The next major thing that we discuss today is Clojure and Java interop. So Clojure runs on JVM, as Java. Actually, Clojure is partially written in Java. Most of its core is written in Java and everything else is released in Clojure. So what it gives us are the libraries.

Java notably has a lot of libraries. Basically, there is a library in Java for everything you need. You can easily use the Java library in Clojure and it is almost as simple as using Java libraries in Java, but you are using it from Clojure. In some cases, it might even be simpler.

So also, you can use Clojure from Java. It’s a little bit more rare use case but you still can do it. There are a lot of ways how you can achieve this. Here’s just one example of this.

You can directly use Java libraries from Clojure. Why closure is so popular and why it is so good, is because you have all these libraries but also Clojure has a lot of wrappers or Java libraries. It is useful because your Java libraries aren’t very functional and you have a lot of states, a lot of side effects and functions, all these Java objects. But it is really easy to write a wrapper that will expose some pure function API and it is much faster than creating your own library in LISP. There are lots of wrappers already developed and you can use all these libraries.

As for the structural editing we have two options in Clojure and other LISPs. There may be some more, but the major ones are Paredit and Parinfer.Paredit fixes the structure of syntax and codes – data structures that resemble the Clojure syntax. And for example, you cannot delete the brackets if there is something in it, so it will keep all forms balanced. You cannot delete a closing bracket without deleting an opening one. Just won’t let you. There are some special comments to rearrange brackets just like this. In Parinfer you don’t have to write your brackets. Parinfer tries its best to infer where they should be.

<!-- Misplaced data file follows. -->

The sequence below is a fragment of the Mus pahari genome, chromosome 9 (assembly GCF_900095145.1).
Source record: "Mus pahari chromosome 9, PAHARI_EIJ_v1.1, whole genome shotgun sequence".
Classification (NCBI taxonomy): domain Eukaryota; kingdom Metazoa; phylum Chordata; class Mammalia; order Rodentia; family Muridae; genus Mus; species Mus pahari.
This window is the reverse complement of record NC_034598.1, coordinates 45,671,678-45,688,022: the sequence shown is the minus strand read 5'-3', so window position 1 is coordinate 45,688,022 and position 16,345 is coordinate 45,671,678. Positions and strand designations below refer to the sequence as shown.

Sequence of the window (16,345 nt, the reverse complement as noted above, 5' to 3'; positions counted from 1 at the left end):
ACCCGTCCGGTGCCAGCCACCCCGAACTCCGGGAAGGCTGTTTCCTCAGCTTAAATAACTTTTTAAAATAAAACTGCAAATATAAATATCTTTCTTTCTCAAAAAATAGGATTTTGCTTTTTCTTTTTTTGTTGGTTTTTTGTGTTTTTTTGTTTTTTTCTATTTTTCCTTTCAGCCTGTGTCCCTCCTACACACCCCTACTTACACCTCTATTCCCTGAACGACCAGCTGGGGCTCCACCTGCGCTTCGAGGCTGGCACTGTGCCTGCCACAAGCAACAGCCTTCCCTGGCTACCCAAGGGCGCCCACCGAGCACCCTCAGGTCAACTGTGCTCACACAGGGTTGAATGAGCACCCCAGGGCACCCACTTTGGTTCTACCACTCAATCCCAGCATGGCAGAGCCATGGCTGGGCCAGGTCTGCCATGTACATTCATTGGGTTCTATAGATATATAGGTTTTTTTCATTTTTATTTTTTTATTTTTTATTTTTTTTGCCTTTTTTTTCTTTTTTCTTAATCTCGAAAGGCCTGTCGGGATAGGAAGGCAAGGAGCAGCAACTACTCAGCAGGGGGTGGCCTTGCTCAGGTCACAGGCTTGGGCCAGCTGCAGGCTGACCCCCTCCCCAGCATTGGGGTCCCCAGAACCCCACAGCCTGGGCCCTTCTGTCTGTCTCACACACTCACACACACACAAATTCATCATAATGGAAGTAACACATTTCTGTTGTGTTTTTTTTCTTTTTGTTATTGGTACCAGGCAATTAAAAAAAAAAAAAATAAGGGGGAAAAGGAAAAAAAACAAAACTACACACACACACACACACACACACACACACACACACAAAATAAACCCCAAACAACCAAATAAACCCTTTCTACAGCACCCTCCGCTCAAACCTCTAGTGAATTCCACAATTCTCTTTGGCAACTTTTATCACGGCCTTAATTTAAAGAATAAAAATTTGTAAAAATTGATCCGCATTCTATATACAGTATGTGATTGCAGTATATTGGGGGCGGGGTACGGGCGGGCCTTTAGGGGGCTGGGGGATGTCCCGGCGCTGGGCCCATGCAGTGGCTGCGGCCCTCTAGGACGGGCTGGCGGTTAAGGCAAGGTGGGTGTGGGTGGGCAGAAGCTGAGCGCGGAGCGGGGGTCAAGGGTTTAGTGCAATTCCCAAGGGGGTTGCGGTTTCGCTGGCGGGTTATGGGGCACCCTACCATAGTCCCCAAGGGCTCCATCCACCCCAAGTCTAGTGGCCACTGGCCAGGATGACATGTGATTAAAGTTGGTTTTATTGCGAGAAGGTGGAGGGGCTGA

The things to note about structural editing. Talking about helpers, if you’re working with the team, it’s highly recommended to use the same one because it will mess up the formatting. For example, if someone uses Parinfer and he opens a file, it will immediately reformat it. So not a thing that you want to work on when not everyone else is using Parinfer, it will be hard to have a clean deep history and to remove the changes that are just formatting.

And, finally, we’d like to discuss the Clojure idioms. This resembles the correct way of using Clojure and using functions and syntax the way it was intended by the creators. And it makes your code more readable to you and others. For instance, if you need to contact the result of mapping some function over some sequence, you have the actual function in Clojure that does exactly this. So you don’t need to write a code like this. Similarly, when you are filtering some sequence, you have another type of filter that does not keep the elements that give the true result of applying an element to the predicate function over here but removes it.